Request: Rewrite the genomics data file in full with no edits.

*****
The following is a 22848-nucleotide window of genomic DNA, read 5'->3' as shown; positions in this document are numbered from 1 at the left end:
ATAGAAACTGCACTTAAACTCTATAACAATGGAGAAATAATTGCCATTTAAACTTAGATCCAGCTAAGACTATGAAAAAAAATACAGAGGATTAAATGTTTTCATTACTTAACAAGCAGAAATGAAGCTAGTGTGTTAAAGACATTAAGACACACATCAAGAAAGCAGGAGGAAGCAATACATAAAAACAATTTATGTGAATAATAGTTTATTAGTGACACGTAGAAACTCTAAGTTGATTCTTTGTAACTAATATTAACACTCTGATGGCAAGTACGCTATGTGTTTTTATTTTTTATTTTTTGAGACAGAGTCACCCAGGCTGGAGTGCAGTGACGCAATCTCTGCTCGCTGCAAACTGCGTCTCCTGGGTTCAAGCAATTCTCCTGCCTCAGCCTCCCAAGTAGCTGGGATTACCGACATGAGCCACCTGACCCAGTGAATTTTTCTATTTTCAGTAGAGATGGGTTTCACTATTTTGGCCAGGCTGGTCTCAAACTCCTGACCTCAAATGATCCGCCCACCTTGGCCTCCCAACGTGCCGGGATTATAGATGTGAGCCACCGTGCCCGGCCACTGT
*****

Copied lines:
The following is a 22848-nucleotide window of genomic DNA, read 5'->3' as shown; positions in this document are numbered from 1 at the left end:
ATAGAAACTGCACTTAAACTCTATAACAATGGAGAAATAATTGCCATTTAAACTTAGATCCAGCTAAGACTATGAAAAAAAATACAGAGGATTAAATGTTTTCATTACTTAACAAGCAGAAATGAAGCTAGTGTGTTAAAGACATTAAGACACACATCAAGAAAGCAGGAGGAAGCAATACATAAAAACAATTTATGTGAATAATAGTTTATTAGTGACACGTAGAAACTCTAAGTTGATTCTTTGTAACTAATATTAACACTCTGATGGCAAGTACGCTATGTGTTTTTATTTTTTATTTTTTGAGACAGAGTCACCCAGGCTGGAGTGCAGTGACGCAATCTCTGCTCGCTGCAAACTGCGTCTCCTGGGTTCAAGCAATTCTCCTGCCTCAGCCTCCCAAGTAGCTGGGATTACCGACATGAGCCACCTGACCCAGTGAATTTTTCTATTTTCAGTAGAGATGGGTTTCACTATTTTGGCCAGGCTGGTCTCAAACTCCTGACCTCAAATGATCCGCCCACCTTGGCCTCCCAACGTGCCGGGATTATAGATGTGAGCCACCGTGCCCGGCCACTGT